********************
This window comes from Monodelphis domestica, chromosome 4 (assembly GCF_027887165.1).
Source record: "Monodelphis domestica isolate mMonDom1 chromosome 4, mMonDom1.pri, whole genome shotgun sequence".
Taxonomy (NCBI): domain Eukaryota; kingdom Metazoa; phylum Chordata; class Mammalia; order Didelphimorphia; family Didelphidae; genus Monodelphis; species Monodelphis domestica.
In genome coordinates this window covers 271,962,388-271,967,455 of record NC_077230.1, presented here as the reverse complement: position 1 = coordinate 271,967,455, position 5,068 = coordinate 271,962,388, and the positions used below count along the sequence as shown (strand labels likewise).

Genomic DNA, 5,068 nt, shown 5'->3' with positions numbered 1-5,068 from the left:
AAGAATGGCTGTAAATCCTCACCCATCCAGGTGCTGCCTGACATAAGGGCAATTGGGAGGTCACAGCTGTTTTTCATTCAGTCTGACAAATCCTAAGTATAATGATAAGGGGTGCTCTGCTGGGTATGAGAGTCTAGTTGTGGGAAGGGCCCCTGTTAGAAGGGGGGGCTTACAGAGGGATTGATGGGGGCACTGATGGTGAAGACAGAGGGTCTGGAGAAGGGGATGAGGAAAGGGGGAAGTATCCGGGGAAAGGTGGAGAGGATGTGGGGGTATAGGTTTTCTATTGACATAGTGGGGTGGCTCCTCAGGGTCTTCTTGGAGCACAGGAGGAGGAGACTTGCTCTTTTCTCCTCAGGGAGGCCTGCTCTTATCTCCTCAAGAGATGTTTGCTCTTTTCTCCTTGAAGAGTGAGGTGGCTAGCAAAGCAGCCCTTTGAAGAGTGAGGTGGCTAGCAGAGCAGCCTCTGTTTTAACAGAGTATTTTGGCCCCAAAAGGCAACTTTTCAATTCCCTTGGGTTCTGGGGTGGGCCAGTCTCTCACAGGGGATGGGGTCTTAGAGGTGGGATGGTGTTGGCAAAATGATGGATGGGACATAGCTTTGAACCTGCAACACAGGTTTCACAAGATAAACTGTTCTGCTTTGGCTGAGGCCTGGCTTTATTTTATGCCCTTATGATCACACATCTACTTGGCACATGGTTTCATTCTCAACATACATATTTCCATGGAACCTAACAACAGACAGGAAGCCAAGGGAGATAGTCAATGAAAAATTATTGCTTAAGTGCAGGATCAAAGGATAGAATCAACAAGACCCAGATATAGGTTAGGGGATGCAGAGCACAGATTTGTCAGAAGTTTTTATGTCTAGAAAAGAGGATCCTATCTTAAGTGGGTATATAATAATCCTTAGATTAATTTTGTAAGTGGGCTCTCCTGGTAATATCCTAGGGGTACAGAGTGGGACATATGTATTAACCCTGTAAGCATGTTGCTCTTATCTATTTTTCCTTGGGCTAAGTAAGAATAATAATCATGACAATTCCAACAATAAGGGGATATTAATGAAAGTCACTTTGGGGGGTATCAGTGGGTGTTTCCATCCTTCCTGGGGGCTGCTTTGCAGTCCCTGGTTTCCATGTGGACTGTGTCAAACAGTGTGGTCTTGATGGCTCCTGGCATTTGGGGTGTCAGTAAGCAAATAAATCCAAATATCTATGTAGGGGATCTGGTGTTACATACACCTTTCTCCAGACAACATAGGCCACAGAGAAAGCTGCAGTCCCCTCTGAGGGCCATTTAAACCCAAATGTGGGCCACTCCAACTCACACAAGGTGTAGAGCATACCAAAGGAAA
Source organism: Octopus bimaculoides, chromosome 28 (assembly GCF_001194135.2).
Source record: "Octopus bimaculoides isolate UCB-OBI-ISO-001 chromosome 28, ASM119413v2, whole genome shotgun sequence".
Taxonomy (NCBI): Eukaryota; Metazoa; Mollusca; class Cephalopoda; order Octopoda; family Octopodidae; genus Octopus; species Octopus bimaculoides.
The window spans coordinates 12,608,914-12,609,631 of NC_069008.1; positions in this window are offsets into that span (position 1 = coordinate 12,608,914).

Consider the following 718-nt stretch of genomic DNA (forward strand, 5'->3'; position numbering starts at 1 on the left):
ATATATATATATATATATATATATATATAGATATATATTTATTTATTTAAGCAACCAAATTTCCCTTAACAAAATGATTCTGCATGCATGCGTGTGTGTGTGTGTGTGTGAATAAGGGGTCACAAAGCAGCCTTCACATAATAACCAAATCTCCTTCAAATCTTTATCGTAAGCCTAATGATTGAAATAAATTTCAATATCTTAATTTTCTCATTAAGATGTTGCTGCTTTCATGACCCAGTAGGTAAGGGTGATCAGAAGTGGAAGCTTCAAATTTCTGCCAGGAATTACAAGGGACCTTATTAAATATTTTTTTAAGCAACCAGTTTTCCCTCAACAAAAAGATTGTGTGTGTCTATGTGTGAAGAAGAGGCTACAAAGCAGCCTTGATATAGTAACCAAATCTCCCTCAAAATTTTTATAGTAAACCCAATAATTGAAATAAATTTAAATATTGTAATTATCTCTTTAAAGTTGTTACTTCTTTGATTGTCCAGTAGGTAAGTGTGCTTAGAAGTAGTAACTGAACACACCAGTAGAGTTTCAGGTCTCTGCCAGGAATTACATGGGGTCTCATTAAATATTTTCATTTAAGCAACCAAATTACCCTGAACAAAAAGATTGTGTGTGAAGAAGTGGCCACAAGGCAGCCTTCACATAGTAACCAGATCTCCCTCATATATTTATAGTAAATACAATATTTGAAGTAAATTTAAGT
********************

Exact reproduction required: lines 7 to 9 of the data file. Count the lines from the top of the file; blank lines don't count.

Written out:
Source organism: Octopus bimaculoides, chromosome 28 (assembly GCF_001194135.2).
Source record: "Octopus bimaculoides isolate UCB-OBI-ISO-001 chromosome 28, ASM119413v2, whole genome shotgun sequence".
Taxonomy (NCBI): Eukaryota; Metazoa; Mollusca; class Cephalopoda; order Octopoda; family Octopodidae; genus Octopus; species Octopus bimaculoides.